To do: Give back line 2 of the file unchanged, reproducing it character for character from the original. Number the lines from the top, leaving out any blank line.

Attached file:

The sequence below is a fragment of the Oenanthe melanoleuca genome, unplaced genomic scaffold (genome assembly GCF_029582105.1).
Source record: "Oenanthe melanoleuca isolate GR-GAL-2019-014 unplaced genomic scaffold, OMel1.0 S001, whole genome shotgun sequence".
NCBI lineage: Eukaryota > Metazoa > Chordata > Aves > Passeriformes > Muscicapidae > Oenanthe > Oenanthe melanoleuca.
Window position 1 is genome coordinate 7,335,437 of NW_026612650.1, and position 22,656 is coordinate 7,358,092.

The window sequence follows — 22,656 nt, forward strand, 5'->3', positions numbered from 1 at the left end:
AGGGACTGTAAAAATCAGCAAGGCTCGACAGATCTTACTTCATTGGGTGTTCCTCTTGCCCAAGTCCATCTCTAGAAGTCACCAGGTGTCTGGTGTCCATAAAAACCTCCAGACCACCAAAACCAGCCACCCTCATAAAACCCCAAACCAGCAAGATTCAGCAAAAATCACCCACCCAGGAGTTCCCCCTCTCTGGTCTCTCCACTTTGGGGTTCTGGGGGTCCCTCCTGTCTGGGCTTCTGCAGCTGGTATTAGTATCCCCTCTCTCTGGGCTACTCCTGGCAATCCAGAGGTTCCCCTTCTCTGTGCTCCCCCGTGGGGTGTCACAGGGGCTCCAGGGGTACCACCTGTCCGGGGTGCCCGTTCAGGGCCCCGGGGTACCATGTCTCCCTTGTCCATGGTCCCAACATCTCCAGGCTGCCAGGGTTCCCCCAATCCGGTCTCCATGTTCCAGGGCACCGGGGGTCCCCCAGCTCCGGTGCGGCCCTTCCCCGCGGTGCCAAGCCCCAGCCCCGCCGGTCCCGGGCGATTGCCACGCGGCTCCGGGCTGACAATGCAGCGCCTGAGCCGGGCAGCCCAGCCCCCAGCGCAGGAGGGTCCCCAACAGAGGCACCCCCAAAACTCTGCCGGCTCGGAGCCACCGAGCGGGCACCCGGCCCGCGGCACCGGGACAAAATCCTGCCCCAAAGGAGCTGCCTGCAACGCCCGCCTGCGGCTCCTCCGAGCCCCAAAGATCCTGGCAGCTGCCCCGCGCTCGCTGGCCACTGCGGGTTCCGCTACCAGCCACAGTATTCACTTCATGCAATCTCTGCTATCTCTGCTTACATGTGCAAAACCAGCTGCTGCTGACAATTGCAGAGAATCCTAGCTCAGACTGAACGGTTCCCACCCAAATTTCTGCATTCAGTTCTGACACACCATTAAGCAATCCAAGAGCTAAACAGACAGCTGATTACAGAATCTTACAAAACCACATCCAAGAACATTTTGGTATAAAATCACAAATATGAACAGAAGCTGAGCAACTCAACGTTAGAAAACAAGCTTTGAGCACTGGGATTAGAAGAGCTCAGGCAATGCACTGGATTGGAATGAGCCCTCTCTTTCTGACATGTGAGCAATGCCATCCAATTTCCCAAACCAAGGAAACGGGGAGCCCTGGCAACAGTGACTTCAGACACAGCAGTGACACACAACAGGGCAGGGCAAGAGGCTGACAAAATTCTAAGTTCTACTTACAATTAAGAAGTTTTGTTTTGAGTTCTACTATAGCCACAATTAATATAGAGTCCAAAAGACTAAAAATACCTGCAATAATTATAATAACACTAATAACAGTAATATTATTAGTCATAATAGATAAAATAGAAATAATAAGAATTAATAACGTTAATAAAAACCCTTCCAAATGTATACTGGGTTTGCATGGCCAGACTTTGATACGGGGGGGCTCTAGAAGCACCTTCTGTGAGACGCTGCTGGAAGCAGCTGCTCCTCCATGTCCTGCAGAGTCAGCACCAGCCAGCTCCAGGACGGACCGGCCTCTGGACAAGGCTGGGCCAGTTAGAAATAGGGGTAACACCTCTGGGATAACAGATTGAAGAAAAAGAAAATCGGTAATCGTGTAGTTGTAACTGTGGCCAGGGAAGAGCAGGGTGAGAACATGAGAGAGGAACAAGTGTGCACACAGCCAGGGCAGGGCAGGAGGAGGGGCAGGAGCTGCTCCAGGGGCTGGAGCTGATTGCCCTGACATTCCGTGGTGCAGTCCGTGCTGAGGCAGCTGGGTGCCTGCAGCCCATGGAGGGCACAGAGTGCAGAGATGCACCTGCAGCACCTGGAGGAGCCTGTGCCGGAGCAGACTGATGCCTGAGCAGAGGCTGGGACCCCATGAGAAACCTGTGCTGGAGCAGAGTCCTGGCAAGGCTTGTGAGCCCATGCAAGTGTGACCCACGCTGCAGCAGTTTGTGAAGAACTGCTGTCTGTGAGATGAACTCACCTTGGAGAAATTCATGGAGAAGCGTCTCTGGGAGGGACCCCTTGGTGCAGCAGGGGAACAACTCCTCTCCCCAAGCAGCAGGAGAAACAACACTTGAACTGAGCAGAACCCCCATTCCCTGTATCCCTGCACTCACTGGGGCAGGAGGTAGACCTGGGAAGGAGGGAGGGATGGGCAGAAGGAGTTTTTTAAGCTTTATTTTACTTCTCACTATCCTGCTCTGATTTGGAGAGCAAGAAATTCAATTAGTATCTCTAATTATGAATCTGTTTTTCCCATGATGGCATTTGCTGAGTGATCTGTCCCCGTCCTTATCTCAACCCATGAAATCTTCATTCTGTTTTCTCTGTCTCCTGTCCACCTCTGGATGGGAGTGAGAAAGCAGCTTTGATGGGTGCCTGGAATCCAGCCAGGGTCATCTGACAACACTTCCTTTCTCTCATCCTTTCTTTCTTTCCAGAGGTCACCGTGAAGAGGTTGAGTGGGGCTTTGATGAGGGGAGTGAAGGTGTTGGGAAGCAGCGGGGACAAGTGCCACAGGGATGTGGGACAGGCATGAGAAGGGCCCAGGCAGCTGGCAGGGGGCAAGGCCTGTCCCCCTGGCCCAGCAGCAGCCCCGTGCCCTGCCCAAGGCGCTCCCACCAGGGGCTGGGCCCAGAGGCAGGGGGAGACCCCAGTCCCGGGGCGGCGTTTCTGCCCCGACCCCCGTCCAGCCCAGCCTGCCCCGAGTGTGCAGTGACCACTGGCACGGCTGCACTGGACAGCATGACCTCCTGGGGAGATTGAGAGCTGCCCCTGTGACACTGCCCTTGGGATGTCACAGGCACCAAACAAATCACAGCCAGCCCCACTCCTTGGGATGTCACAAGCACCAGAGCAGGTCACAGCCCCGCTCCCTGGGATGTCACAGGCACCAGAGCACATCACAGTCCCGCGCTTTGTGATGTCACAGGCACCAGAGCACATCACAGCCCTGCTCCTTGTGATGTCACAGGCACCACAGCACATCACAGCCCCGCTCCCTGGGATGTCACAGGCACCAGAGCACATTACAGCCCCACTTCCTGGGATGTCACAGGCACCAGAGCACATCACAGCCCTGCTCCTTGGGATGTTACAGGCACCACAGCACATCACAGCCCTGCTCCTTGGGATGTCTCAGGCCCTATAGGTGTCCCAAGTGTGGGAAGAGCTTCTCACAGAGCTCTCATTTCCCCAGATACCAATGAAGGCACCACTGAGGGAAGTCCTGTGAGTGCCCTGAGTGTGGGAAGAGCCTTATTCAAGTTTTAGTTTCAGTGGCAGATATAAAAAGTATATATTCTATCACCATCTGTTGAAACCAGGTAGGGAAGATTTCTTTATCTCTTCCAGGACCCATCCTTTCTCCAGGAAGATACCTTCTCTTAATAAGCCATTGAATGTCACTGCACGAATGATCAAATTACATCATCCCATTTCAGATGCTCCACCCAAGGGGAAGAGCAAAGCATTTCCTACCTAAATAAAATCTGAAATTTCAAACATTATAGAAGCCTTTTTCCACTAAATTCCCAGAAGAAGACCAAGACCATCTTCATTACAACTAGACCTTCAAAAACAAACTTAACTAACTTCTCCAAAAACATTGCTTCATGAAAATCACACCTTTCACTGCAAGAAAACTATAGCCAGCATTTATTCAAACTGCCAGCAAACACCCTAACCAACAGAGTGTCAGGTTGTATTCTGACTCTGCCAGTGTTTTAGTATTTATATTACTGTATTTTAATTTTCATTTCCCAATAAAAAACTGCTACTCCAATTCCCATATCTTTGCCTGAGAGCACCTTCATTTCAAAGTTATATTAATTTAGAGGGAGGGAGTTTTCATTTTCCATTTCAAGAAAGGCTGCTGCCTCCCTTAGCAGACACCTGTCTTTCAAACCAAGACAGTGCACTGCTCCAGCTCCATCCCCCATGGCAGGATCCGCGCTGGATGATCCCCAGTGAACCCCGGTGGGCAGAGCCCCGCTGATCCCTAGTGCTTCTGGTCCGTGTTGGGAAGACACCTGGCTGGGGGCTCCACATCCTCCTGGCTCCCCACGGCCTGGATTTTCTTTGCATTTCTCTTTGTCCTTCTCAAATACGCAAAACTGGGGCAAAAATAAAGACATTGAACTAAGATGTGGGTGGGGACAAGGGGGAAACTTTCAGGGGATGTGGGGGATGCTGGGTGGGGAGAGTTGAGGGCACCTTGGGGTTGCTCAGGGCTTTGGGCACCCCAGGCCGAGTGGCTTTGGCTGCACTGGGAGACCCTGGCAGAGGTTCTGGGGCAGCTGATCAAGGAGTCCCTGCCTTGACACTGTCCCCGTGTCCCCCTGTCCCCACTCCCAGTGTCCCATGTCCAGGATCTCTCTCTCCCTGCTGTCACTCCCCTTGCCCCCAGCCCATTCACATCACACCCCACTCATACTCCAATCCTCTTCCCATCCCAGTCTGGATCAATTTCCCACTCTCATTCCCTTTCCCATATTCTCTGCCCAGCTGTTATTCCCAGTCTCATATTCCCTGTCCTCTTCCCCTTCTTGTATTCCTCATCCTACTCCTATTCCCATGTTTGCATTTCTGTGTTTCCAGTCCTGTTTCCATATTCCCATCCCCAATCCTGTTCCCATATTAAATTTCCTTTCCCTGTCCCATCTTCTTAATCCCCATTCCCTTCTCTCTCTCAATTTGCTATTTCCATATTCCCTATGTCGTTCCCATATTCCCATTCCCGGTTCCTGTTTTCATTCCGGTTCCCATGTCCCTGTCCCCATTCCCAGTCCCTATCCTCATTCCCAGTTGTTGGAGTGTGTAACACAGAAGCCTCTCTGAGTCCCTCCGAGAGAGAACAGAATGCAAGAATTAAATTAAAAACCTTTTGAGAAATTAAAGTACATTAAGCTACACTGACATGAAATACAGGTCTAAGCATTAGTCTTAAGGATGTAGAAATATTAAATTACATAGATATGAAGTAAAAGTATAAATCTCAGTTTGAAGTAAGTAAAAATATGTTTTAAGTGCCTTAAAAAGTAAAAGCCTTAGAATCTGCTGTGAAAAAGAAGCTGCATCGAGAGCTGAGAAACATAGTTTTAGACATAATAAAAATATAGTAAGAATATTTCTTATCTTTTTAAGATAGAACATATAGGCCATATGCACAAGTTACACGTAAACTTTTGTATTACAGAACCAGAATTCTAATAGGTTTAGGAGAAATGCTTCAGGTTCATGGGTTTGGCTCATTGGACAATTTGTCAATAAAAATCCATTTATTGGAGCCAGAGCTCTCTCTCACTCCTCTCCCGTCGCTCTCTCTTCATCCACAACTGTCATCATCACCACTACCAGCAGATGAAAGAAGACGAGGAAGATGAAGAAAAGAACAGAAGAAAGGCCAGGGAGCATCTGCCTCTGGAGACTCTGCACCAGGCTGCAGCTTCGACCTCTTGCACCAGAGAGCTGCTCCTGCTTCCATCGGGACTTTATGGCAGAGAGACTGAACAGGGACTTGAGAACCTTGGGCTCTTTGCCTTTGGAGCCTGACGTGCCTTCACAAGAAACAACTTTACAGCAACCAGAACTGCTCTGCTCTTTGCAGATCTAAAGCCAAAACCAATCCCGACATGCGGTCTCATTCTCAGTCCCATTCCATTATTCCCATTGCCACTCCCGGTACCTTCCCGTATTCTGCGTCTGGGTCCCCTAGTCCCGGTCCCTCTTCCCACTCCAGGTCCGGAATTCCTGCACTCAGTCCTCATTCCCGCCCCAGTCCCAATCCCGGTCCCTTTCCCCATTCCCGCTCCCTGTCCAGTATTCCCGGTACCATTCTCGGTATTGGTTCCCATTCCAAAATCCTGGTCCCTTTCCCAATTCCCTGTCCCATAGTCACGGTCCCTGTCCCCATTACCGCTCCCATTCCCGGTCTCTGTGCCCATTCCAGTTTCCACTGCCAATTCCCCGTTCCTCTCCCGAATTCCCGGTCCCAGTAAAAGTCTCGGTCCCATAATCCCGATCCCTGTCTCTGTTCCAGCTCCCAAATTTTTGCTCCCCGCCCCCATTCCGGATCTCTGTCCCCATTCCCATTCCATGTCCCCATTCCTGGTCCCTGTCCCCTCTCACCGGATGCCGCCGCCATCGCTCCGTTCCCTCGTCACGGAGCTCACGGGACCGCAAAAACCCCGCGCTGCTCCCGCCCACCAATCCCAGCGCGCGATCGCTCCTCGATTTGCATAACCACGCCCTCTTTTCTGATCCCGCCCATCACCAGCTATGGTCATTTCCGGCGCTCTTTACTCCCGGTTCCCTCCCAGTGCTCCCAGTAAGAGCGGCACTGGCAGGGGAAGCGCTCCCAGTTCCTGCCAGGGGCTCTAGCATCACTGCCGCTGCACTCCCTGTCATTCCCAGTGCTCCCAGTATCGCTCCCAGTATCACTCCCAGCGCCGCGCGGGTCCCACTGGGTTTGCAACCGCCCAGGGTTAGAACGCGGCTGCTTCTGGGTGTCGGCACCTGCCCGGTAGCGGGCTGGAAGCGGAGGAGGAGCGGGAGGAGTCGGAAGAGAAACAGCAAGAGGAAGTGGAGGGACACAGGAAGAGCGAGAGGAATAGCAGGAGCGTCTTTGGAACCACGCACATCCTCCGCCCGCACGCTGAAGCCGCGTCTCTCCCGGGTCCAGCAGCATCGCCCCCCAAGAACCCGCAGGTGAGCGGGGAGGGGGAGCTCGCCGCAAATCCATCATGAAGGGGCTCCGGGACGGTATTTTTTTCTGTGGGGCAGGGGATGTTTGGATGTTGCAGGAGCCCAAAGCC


Source record: "Oenanthe melanoleuca isolate GR-GAL-2019-014 unplaced genomic scaffold, OMel1.0 S001, whole genome shotgun sequence".